What do voluntary organisations have to say? According to Frontline, Jan Swasthya Abhiyan, a network of health NGOs, finds there is as yet little decentralisation. Collectors and government medical officials, and not village representatives, are still taking most of the decisions.
The network is worried that according to the recruitment norms, Ashas need to have read up to at least class VIII, which is impractical when most rural women can barely read. More seriously, Ashas will get Rs 1,000 as remuneration in a whole year and Rs 50 a month for buying medicines! How far does that take you?
There is a deeper structural problem. Seven of the eight health outcomes that the mission has identified belong to the reproductive and child health programme. Also the family welfare budget has been clubbed with the budget for the mission. Obviously, the system's fixation with family welfare (nee planning) continues, to the exclusion of most other health issues.
Perhaps the most troubling issue is the role of the Rogi Kalyan Samity which is a cornerstone of the mission. The website notes that over 800 such samitis or societies have been set up all over the country. The society owes its origin to a collector in Indore who headed a local initiative to clean up the main city hospital in the wake of the Surat plague in 1994.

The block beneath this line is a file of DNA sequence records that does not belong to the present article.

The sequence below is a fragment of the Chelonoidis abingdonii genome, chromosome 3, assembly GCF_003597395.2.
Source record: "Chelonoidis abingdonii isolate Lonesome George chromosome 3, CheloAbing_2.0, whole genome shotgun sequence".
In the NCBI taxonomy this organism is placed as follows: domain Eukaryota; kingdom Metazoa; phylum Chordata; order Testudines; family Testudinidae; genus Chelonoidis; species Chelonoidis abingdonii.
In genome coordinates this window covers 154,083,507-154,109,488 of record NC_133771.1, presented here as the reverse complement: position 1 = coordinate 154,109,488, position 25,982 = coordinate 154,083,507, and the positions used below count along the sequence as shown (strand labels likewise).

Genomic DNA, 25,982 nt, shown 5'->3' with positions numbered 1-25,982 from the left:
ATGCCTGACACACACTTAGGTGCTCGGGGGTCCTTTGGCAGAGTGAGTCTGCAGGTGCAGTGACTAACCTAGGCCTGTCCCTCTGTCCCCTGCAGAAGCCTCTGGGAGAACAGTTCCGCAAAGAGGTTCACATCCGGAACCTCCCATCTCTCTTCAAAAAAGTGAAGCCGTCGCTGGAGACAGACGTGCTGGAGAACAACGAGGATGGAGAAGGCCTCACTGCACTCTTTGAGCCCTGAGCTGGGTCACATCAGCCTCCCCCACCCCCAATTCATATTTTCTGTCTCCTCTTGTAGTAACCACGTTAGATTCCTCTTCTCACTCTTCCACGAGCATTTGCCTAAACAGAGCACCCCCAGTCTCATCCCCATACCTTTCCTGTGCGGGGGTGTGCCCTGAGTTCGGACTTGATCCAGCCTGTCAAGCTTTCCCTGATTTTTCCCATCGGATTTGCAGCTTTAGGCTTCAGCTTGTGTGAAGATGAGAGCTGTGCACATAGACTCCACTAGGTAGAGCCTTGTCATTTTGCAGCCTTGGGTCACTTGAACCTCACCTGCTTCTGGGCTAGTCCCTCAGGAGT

The model that resulted, with active encouragement from the then chief minister, is of public hospitals run by committees formed by local officials, elected representatives, doctors and citizens. The committees can levy user fees and use the proceeds to bring about improvements in a way which only managers on the spot can, without having to get state government sanction. The user charges made up critical additional funding for discretionary spending even as regular state funding takes care of recurring expenses like salaries.
A key aspect of this model, when it was initially honed and won an international prize, was that a poor person could come and get free treatment simply by self-declaration. But a World Bank study by Rajeev Sadanandan and N Shiv Kumar (SAGE, 2006) in Madhya Pradesh found the impact of user fees on the access of people below the poverty line "unclear."
"Anecdotal evidence and patient satisfaction data seems to suggest that people have difficulties accessing subsidies. Targeting of the poor using self-certification. . . appears not to be working well. . . Presentation of BPL cards is being insisted upon and it is likely that this is not having a positive impact on the attendance of the poor. This is a serious cause for concern."
If private initiative within the state system, a very diluted form of public private partnership, is not working well for the poor and the better off are cornering the subsidies, what works?
By all accounts, straight forward, publicly provided healthcare is working well in Tamil Nadu which is emerging as the next big human development success after Kerala. This has enormous policy implications.